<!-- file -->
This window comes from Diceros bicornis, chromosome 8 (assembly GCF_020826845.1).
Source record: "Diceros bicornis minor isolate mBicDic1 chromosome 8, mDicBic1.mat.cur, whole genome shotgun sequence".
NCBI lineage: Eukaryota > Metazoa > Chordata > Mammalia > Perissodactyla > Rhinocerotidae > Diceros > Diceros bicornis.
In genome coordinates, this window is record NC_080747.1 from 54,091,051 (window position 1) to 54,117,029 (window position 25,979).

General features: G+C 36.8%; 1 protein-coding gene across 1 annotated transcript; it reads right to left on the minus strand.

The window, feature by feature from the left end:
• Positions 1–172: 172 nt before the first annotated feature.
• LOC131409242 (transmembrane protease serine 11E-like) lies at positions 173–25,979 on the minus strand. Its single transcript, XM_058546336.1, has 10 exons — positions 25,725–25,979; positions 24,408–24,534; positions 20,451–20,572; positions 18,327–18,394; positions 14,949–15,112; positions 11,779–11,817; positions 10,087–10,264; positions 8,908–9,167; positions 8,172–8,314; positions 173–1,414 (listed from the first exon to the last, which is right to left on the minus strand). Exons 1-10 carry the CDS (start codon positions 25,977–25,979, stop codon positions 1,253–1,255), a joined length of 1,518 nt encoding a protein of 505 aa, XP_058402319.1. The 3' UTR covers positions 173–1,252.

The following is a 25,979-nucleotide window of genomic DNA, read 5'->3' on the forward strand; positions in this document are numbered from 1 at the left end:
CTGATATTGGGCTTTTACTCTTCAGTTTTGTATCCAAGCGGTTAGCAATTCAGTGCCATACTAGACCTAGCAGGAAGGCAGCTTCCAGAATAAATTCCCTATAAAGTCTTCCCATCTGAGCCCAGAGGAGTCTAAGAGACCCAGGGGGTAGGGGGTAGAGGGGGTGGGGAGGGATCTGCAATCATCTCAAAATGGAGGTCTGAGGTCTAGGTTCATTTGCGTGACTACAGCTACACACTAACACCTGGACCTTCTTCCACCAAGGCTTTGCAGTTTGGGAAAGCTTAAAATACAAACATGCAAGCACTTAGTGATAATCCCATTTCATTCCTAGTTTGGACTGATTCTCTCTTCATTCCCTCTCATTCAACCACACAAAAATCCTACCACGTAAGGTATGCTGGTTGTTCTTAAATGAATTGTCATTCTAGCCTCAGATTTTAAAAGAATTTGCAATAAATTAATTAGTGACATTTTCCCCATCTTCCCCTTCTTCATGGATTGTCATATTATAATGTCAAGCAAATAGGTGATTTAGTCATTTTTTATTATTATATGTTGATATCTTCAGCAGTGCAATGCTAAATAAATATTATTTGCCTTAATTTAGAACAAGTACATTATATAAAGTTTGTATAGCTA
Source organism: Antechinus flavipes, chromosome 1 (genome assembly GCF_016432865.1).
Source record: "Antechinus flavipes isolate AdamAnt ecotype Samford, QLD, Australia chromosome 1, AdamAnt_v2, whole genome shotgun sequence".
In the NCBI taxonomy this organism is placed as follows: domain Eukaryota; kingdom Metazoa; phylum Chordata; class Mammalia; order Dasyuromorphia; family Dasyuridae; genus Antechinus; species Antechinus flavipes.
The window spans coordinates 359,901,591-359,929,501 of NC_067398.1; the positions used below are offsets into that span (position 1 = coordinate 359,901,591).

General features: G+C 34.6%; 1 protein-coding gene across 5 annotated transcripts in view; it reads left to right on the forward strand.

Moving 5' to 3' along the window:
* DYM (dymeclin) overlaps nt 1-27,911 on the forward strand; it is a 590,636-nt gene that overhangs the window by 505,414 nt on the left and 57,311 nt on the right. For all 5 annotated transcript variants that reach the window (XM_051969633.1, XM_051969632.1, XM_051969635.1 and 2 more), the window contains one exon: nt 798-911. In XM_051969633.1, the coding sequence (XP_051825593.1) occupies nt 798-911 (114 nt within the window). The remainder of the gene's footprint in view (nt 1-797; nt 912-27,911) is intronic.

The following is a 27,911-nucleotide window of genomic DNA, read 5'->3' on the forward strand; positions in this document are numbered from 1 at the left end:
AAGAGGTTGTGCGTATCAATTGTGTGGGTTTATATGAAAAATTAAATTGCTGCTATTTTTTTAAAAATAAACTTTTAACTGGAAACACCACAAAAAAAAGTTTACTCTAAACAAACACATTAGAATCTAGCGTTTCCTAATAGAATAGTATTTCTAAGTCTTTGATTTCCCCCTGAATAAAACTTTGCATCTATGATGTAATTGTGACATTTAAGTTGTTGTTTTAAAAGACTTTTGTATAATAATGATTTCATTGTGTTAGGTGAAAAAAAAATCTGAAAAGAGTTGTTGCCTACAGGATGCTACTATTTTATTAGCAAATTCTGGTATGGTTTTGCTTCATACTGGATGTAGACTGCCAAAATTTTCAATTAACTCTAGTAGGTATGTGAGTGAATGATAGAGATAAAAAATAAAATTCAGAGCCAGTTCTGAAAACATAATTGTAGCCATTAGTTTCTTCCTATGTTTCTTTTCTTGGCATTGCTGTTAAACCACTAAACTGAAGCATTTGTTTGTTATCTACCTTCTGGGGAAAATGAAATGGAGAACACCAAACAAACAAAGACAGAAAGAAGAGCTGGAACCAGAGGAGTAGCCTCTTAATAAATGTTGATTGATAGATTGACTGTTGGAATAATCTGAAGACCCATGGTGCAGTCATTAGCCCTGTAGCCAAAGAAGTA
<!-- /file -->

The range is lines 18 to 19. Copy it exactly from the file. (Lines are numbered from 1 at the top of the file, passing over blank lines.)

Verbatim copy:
The following is a 27,911-nucleotide window of genomic DNA, read 5'->3' on the forward strand; positions in this document are numbered from 1 at the left end:
AAGAGGTTGTGCGTATCAATTGTGTGGGTTTATATGAAAAATTAAATTGCTGCTATTTTTTTAAAAATAAACTTTTAACTGGAAACACCACAAAAAAAAGTTTACTCTAAACAAACACATTAGAATCTAGCGTTTCCTAATAGAATAGTATTTCTAAGTCTTTGATTTCCCCCTGAATAAAACTTTGCATCTATGATGTAATTGTGACATTTAAGTTGTTGTTTTAAAAGACTTTTGTATAATAATGATTTCATTGTGTTAGGTGAAAAAAAAATCTGAAAAGAGTTGTTGCCTACAGGATGCTACTATTTTATTAGCAAATTCTGGTATGGTTTTGCTTCATACTGGATGTAGACTGCCAAAATTTTCAATTAACTCTAGTAGGTATGTGAGTGAATGATAGAGATAAAAAATAAAATTCAGAGCCAGTTCTGAAAACATAATTGTAGCCATTAGTTTCTTCCTATGTTTCTTTTCTTGGCATTGCTGTTAAACCACTAAACTGAAGCATTTGTTTGTTATCTACCTTCTGGGGAAAATGAAATGGAGAACACCAAACAAACAAAGACAGAAAGAAGAGCTGGAACCAGAGGAGTAGCCTCTTAATAAATGTTGATTGATAGATTGACTGTTGGAATAATCTGAAGACCCATGGTGCAGTCATTAGCCCTGTAGCCAAAGAAGTA